PASADENA, Calif.--In a new development in nanotechnology, a researcher at the California Institute of Technology has devised a way of weaving DNA strands into any desired two-dimensional shape or figure, which he calls "DNA origami."

"The construction of custom DNA origami is so simple that the method should make it much easier for scientists from diverse fields to create and study the complex nanostructures they might want," Paul Rothemund, a senior research fellow, explains.

Reporting in the March 16th issue of Nature, Rothemund describes how long single strands of DNA can be folded back and forth, tracing a mazelike path, to form a scaffold that fills up the outline of any desired shape.

Each of the short DNA strands can act something like a pixel in a computer image, resulting in a shape that can bear a complex pattern, such as words or images. The resulting shapes and patterns are each about 100 nanometers in diameter-or about a thousand times smaller than the diameter of a human hair.

Although Rothemund has hitherto worked on two-dimensional shapes and structures, he says that 3-D assemblies should be no problem. In fact, researchers at other institutions are already using his method to attempt the building of 3-D cages.

Caltech Press Release, 3/15/2006, Dr. Paul Rothemund, Dr. Erik Winfree

Saturday, March 04, 2006

Stratasys Adds Metal Process Machines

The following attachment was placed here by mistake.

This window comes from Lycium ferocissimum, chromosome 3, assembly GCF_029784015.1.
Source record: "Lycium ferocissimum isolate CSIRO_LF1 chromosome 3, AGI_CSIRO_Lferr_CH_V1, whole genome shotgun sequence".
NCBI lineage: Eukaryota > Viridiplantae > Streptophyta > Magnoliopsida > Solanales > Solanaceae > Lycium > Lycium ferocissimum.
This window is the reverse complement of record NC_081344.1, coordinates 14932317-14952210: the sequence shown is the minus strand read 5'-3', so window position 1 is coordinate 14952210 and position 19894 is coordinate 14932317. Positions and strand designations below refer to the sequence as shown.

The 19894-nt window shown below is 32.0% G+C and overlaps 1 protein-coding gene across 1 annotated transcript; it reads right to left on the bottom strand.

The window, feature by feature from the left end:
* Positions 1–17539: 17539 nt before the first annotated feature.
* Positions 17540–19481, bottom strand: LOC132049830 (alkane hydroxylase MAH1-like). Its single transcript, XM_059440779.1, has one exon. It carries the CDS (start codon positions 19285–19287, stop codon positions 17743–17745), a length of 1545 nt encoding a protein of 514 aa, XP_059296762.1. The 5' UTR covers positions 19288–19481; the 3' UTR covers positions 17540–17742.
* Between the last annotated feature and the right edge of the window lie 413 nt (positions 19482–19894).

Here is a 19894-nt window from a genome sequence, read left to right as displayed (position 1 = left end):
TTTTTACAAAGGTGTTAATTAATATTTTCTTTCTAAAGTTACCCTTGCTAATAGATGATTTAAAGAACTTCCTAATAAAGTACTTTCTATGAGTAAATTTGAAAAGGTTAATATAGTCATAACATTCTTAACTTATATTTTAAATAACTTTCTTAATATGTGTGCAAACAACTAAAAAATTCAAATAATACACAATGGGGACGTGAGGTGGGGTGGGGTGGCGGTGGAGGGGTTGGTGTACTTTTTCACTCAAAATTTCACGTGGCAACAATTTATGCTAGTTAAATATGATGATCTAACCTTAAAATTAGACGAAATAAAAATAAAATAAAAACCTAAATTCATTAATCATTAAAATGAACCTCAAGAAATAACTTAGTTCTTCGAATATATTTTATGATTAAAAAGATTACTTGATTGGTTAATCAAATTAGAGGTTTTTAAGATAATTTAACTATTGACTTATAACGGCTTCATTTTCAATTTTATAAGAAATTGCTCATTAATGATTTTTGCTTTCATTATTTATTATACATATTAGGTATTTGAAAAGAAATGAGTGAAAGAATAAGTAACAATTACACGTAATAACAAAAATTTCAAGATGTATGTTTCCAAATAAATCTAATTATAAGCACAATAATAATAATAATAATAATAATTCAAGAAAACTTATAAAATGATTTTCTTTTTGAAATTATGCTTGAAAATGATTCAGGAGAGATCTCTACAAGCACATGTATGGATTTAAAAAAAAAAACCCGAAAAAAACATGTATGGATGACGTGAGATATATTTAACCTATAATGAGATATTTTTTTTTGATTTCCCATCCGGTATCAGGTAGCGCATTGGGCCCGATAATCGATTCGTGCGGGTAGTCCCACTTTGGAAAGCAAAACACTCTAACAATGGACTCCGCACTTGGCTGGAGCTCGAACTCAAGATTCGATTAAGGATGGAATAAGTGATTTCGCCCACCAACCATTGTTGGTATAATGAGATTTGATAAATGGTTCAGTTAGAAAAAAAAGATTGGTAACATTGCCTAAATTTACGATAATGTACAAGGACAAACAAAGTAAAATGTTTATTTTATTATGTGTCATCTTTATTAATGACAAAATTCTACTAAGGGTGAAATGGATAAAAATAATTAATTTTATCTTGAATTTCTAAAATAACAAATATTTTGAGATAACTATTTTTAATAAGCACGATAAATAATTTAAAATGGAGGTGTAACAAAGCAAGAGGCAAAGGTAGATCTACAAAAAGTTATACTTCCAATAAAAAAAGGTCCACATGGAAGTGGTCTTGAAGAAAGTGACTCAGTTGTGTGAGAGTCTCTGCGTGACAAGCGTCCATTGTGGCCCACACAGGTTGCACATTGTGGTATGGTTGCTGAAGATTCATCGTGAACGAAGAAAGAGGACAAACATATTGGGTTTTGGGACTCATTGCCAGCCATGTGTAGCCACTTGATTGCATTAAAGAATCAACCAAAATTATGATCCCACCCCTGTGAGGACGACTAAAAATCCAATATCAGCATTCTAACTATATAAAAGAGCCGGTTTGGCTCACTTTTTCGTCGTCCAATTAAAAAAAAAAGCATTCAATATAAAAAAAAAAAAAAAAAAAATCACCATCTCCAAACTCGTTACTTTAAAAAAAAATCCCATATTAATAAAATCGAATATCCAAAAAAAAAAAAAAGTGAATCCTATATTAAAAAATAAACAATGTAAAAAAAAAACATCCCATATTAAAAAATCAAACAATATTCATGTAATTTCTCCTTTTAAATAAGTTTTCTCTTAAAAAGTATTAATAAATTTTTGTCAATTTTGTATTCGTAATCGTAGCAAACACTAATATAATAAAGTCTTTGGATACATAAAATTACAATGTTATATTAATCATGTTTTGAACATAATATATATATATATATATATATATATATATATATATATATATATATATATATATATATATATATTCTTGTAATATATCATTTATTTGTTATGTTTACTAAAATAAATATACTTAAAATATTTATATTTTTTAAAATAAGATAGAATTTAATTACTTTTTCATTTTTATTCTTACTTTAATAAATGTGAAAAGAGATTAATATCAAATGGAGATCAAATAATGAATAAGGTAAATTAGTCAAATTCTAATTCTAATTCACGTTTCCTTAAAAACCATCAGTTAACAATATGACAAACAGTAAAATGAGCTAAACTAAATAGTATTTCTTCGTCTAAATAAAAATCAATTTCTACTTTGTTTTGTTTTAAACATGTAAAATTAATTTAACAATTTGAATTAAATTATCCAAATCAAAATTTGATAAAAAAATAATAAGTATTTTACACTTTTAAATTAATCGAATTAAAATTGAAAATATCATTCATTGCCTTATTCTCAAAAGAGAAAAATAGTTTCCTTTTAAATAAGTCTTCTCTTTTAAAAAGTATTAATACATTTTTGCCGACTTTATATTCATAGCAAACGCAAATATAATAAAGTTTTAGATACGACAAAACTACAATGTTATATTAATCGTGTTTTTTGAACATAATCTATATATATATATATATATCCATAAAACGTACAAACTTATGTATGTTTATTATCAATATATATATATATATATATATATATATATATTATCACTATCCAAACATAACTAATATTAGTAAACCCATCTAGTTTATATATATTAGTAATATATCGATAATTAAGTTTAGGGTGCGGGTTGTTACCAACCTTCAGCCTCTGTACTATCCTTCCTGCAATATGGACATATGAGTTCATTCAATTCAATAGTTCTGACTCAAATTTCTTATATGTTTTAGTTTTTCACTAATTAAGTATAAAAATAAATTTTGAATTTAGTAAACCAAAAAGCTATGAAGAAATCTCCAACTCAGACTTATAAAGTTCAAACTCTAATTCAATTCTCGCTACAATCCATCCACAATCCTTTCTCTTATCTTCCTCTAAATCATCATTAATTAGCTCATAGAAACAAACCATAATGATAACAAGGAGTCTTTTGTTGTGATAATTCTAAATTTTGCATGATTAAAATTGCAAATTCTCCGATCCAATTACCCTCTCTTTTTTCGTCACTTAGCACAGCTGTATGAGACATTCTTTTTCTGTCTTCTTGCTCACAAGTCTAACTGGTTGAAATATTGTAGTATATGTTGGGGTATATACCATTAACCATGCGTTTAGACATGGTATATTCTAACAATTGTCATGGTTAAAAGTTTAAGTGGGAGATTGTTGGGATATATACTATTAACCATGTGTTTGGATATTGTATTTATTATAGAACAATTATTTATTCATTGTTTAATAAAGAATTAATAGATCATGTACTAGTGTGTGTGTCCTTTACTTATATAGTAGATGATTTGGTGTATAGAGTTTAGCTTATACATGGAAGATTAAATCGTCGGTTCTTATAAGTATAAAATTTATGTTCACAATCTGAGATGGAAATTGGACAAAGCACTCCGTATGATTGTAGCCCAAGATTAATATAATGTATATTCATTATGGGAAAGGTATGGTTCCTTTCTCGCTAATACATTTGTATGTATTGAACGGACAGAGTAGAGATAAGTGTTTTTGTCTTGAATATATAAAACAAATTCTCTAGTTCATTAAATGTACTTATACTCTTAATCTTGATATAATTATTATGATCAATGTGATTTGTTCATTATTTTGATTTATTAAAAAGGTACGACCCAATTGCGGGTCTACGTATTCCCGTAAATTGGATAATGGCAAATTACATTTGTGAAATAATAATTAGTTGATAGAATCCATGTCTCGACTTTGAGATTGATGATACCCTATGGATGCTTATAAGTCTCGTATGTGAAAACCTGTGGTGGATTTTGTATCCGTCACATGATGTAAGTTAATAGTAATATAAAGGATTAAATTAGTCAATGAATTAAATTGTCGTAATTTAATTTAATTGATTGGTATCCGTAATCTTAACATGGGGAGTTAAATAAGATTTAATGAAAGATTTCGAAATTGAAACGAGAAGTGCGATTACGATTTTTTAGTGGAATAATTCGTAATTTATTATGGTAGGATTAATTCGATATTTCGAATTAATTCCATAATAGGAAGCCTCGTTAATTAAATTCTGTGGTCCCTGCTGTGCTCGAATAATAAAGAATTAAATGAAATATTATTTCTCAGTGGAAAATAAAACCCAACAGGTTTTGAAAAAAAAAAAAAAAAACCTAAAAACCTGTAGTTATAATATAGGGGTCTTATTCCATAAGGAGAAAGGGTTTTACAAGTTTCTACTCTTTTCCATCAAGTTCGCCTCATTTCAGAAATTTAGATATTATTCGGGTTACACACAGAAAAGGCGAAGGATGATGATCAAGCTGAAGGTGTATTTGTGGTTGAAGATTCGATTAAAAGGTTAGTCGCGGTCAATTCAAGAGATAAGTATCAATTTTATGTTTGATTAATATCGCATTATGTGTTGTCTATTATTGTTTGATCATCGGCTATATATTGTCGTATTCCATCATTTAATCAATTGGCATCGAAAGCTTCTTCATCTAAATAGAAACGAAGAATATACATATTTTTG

Minneapolis, Jan 24 - (Nasdaq: SSYS) Stratasys announced it has reached an agreement with Arcam AB, Gothenburg, Sweden, for Stratasys to be the exclusive North American distributor of Arcam® rapid manufacturing and prototyping systems.

In Arcam’s patented electron-beam melting (EBM) process, called CAD to Metal®, titanium powder is transformed into solid metal parts for either functional prototyping or end-use. The process is currently used in three main industries: aerospace, automobile, and medical implants.

Stratasys, Inc - Rapid Prototyping, CAD Plastic Prototyping, Digital Prototypes, CAD Plastic Prototype Engineering

Thursday, February 23, 2006

3D Images of Nanostructures

It is the world’s first electron microscope for simultaneously and automatically investigating in three-dimensions the phase content, crystallographic texture, and crystal interfaces of materials.

This allows scientists to see the inner structure of nanomaterials, biological matter, and high-performance steels, in ways that other microscopic procedures cannot - and in full 3D.

The 3D gradient of the crystallographic orientations in an intermetallic iron-aluminium specimen.

Max Planck Society - Press Release